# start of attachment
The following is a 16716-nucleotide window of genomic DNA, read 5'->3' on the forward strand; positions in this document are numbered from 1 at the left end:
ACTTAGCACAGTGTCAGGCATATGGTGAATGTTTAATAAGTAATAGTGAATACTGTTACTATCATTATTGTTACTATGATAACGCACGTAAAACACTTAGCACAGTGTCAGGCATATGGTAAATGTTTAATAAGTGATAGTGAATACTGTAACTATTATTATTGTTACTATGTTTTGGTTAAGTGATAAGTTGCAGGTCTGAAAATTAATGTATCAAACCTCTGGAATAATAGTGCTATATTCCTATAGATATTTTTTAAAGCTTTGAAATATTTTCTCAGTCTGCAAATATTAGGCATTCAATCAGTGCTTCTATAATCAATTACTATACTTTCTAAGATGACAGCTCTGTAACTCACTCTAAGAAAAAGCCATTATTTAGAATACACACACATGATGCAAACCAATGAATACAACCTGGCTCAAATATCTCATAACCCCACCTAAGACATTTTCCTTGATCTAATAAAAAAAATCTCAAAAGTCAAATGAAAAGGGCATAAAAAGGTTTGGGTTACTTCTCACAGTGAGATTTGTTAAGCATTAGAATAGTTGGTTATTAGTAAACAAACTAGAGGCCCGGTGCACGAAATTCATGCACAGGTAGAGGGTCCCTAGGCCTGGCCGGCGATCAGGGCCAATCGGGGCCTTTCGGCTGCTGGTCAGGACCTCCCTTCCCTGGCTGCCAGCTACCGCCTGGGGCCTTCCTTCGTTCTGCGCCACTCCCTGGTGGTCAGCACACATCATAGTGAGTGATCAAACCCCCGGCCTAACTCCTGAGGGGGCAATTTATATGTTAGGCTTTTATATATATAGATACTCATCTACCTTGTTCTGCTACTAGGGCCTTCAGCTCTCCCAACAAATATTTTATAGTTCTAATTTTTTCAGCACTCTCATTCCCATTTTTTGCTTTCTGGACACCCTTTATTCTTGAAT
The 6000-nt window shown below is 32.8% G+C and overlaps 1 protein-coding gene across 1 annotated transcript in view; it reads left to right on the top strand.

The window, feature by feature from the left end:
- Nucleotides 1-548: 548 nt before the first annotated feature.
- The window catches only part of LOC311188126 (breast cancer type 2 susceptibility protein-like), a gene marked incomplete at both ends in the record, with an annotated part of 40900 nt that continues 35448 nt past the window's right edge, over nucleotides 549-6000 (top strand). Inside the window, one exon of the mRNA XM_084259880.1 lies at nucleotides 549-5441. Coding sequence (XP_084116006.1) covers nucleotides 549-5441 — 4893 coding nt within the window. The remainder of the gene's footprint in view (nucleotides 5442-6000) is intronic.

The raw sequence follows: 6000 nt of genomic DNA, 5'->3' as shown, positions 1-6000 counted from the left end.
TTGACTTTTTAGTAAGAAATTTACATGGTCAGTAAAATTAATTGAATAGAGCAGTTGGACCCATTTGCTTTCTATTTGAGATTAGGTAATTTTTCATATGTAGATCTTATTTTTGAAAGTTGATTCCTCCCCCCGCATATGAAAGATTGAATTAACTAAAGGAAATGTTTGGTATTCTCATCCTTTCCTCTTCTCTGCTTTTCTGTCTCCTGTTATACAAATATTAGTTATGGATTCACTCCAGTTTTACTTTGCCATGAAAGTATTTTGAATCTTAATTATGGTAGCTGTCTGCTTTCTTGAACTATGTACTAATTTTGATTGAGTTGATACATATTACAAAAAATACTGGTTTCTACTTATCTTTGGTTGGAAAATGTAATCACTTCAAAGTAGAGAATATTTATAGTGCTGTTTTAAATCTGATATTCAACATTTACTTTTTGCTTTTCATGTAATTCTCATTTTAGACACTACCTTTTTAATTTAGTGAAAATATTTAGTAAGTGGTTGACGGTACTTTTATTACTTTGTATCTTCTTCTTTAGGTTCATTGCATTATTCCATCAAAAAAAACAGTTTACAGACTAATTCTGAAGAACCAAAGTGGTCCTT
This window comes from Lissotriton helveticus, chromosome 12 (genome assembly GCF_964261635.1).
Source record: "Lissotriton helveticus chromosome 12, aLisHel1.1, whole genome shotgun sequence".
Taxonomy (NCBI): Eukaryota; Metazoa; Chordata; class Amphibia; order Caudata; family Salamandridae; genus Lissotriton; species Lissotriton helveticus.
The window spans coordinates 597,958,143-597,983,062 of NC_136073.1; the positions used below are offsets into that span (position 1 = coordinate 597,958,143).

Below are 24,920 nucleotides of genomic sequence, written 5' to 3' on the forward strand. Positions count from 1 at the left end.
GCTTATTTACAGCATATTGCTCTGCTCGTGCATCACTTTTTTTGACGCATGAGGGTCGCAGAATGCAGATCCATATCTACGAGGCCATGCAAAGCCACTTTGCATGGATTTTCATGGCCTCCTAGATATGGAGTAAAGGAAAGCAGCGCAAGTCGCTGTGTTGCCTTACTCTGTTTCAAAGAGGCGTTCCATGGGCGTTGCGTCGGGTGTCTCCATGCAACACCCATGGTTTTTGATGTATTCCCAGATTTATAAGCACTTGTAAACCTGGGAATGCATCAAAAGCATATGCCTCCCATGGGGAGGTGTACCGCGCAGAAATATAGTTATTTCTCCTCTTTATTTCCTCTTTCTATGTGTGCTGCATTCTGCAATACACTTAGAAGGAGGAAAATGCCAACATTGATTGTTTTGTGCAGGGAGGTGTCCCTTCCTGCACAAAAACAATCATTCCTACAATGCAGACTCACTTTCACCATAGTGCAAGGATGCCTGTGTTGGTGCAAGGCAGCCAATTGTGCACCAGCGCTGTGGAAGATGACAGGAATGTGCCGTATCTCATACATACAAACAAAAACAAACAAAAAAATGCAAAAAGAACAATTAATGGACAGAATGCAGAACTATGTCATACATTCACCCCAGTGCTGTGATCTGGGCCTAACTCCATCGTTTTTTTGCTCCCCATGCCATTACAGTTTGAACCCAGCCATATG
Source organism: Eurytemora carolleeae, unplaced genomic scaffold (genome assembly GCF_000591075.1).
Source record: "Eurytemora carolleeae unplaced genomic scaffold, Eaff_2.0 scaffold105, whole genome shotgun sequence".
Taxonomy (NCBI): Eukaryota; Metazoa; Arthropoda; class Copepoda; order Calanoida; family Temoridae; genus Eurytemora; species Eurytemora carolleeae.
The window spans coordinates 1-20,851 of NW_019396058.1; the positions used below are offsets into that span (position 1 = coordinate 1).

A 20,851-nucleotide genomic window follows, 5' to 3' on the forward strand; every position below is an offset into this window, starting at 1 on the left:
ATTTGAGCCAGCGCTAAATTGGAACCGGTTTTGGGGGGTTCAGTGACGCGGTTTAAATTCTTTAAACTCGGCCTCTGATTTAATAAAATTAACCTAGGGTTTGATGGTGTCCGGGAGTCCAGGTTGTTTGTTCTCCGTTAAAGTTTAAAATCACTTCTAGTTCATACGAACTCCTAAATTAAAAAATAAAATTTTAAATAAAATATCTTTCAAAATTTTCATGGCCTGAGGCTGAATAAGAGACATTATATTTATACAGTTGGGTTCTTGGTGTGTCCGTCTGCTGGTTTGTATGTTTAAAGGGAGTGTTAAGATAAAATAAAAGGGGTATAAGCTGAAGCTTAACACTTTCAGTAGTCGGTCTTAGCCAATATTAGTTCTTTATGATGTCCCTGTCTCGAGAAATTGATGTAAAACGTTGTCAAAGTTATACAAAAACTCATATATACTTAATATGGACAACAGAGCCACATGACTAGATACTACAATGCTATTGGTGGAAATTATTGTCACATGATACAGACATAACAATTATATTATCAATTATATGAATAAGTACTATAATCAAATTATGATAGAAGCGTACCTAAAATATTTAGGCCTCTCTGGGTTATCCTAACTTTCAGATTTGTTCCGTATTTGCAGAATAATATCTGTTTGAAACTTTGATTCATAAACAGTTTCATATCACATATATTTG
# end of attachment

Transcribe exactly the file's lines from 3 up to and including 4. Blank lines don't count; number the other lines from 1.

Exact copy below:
The 6000-nt window shown below is 32.8% G+C and overlaps 1 protein-coding gene across 1 annotated transcript in view; it reads left to right on the top strand.

The window, feature by feature from the left end: